Nagorno-Karabakh: Is a peaceful resolution possible between Azerbaijan and Armenia?

Land dispute continues, and military attacks have claimed tens of thousands of lives and displaced millions

by Tammy Warren | Presbyterian News Service

The most recent military conflict over the disputed land of Nagorno Karabakh, called Artsakh by ethnic Armenians, began Sept. 27. (Getty Images)

LOUISVILLE — Friday will be the 40th day of the most recent full-scale military conflict between Azerbaijan and Armenia over the landlocked region of the Republic of Nagorno-Karabakh. The mountainous and forested land, historically called Artsakh by its majority ethnic Armenian residents, is a territory of 17,000 square miles — about the size of Delaware.

In the early hours of Sept. 27, Azerbaijan began an unprovoked military attack with shelling threatening civilians in cities and towns in Nagorno-Karabakh, bringing Armenia and Azerbaijan into a state of war. In the weeks since, more than 1,000 people, including at least 80 civilians, have been killed. Fighting has caused large-scale damage to civilian infrastructure in Nagorno-Karabakh and in urban boarding areas in Azerbaijan. Around 80,000 civilians, nearly half of the region’s population, have been displaced by the violence. According to authorities in Nagorno-Karabakh, 90% of those displaced are women and children.

The Office of Public Witness, the Presbyterian Ministry at the United Nations and Presbyterian World Mission held a webinar on Tuesday called “Nagorno-Karabakh: Context and Consequences.” This conversation provided background on the decades-long unrest and military conflict in the region and efforts toward a diplomatic solution. Listen to the full webinar here.

Catherine Gordon

“We planned this webinar because it is such an important issue to the Presbyterian Church (U.S.A.) and to our Armenian partners, brothers and sisters on the ground,” said Catherine Gordon, associate for international issues in the Office of Public Witness, who hosted the panel discussion.

The online event featured a panel of speakers, including Armenian American filmmaker and writer Emily Mkrtichian (Muh-ger-teech-yan), who provided a historical context of the issues and a personal perspective of the current war; Eliza Minasyan, executive director of the Jinishian Memorial Program (JMP), a ministry of Presbyterian World Mission in the region since 1966; Noushin Darya Framke, an Armenian/Iranian-American, a ruling elder at a PC(USA) church in New Jersey; Luciano Kovacs, area coordinator, Middle East and Europe, Presbyterian World Mission; and Sue Rheem, mission specialist for international advocacy with the Presbyterian Ministry at the United Nations.

Emily Mkrtichian

“I woke up on the morning of Sept. 27 to reports of shelling in Stepanakert, the capital city,” said Mkrtichian. “I can’t really describe the shock; it was so unexpected and that was followed by basically attacks all along the line of contact — the border that has been established since 1994.” She described the types of weapons being used: sophisticated drones, lots of them provided by Turkey, a large ally of Azerbaijan; and large missiles that destroy full buildings, apartment buildings and civilian targets like hospitals, theaters, churches. “The biggest church in Shushi, which is the city right above the capital, has now been hit three times,” she said. “The civilian population has spent more than a month living in underground bunkers. There’s fairly constant shelling. The balance of power for us feels really scary.”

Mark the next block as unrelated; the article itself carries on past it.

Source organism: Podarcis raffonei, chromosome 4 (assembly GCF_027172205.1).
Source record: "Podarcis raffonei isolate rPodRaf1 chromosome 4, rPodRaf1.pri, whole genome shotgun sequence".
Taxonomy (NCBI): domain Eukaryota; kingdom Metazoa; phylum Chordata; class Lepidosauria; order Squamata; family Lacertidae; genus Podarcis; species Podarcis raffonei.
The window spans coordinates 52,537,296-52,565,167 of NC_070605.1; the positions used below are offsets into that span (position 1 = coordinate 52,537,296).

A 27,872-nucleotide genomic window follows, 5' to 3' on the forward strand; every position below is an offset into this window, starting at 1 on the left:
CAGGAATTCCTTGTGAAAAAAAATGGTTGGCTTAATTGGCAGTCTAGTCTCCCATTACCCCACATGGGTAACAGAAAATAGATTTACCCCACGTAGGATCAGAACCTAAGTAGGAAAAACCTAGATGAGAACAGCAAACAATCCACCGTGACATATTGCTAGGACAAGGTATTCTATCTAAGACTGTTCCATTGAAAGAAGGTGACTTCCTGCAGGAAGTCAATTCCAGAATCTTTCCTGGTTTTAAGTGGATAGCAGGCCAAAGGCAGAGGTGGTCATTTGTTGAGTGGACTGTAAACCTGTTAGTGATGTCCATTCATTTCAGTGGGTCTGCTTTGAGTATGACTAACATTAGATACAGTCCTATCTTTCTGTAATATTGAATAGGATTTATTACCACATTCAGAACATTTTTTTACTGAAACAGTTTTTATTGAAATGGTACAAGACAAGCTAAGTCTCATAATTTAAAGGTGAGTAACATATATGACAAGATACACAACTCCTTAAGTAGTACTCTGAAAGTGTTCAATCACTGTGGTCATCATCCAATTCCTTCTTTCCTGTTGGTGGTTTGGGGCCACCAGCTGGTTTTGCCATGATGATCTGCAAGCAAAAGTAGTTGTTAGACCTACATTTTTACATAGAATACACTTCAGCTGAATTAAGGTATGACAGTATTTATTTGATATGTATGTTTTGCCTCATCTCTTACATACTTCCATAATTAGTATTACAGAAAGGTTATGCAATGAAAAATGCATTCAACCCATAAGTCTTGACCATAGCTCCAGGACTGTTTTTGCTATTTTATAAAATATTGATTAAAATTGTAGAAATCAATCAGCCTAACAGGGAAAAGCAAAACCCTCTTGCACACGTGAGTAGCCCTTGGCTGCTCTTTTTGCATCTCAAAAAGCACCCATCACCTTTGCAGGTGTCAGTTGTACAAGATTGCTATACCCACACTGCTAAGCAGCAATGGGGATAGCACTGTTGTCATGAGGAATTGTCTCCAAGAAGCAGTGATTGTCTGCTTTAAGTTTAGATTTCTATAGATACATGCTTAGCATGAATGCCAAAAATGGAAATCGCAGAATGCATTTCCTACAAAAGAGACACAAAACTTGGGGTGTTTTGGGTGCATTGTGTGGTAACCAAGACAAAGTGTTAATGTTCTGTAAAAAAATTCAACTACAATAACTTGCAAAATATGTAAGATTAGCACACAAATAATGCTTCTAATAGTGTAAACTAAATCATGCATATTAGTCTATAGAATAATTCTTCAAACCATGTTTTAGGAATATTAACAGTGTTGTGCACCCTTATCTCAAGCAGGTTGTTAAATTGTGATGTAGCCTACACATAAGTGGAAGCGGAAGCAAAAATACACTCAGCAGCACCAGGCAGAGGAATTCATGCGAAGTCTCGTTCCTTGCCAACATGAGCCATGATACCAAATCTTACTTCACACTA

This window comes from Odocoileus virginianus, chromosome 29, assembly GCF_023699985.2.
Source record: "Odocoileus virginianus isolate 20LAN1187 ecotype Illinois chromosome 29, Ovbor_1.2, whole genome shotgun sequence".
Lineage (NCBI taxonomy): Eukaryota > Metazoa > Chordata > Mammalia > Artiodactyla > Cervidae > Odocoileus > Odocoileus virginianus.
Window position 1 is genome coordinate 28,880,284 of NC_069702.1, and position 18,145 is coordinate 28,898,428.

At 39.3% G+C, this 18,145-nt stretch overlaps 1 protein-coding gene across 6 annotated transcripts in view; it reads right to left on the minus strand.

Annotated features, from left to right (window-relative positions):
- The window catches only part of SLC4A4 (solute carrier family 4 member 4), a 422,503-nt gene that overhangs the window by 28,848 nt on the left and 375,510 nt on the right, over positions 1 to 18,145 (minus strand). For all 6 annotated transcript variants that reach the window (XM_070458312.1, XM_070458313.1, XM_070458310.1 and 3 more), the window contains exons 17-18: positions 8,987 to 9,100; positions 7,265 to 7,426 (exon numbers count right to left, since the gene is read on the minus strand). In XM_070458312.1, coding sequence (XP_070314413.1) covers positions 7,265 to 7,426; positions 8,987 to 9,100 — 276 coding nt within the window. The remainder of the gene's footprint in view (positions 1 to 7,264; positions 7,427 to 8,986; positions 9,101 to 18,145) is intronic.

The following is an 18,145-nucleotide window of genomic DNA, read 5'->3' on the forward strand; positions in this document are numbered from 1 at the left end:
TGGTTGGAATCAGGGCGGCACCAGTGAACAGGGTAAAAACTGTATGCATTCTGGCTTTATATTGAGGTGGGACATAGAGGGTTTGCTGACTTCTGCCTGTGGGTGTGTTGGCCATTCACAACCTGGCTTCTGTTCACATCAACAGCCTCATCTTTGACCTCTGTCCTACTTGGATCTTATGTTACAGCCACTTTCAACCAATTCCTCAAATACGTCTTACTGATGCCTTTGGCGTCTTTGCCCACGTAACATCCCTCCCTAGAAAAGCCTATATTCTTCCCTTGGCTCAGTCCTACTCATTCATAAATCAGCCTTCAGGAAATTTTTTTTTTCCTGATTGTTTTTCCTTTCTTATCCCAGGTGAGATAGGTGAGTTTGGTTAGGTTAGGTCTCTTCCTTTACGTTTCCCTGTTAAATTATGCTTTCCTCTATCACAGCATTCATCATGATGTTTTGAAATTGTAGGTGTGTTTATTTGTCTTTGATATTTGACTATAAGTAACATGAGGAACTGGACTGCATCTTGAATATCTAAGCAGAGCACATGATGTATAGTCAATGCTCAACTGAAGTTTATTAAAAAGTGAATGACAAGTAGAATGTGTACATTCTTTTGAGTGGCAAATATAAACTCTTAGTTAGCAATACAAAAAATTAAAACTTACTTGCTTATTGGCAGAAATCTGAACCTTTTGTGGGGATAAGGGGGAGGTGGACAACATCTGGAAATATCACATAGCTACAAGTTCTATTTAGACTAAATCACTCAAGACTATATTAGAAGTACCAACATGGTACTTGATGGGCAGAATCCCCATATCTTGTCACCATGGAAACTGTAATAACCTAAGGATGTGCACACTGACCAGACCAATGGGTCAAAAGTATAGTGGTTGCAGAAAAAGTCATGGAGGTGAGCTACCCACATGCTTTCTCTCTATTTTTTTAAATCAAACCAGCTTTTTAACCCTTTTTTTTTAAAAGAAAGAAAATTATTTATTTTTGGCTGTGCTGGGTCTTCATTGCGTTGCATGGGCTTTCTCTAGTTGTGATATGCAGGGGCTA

There have been several illegal weapons used in this war, including cluster and phosphorous munitions, according to panelists.

Failed humanity

“The conflict in Nagorno-Karabakh is another example of failed humanity,” said Kovacs, Presbyterian World Mission’s area coordinator for the Middle East and Europe. “Too many lives have been claimed by this war, too much suffering. Weapons have had the upper hand again over words and acts of peace, justice and reconciliation.

Luciano Kovacs

“We know that people in the Caucuses are hurting and have been wounded because of this conflict,” Kovacs prayed. “How long, God of justice, how long?”

Mkrtichian’s current documentary film project focuses on four women whose lives have been upended by the current war in the region. It is the first film from the Republic of Artsakh to receive funding from the Sundance Film Festival, she said. The women she chose for the film are among the strongest she’s ever met: a politician, an international gold medal judo champion, a manager of the only women’s resource center in the region, and a woman who risks her life to rid the country of landmines left over from previous wars. “Per capita, Nagorno-Karabakh has one of the worst landmine problems in the world,” Mkrtichian said.

The women in the film have become her close friends, so on the morning of Sept. 27, when the shelling started, Mkrtichian called one of her film subjects, a politician who has worked as a civil servant in Parliament for nearly a decade. “She told me she had been woken up by the first explosion.” She had gone to the Parliament building to see what was going on and determine the political response, and the Parliament building itself had been shelled. “So from day one, the largest symbolic building of independent politics in the country was already under attack,” Mkrtichian said.

“I think the hard thing, when you think about the civilian population here, is they’ve already been through war for several years in the early 1990s, so the trauma that remained from having to fear for their lives is now coming back in a very unbelievable way. I’ve filmed things that I never ever thought I would film. I’ve filmed people packing up their clothing for the last time in their apartments, not knowing when they will ever be back.”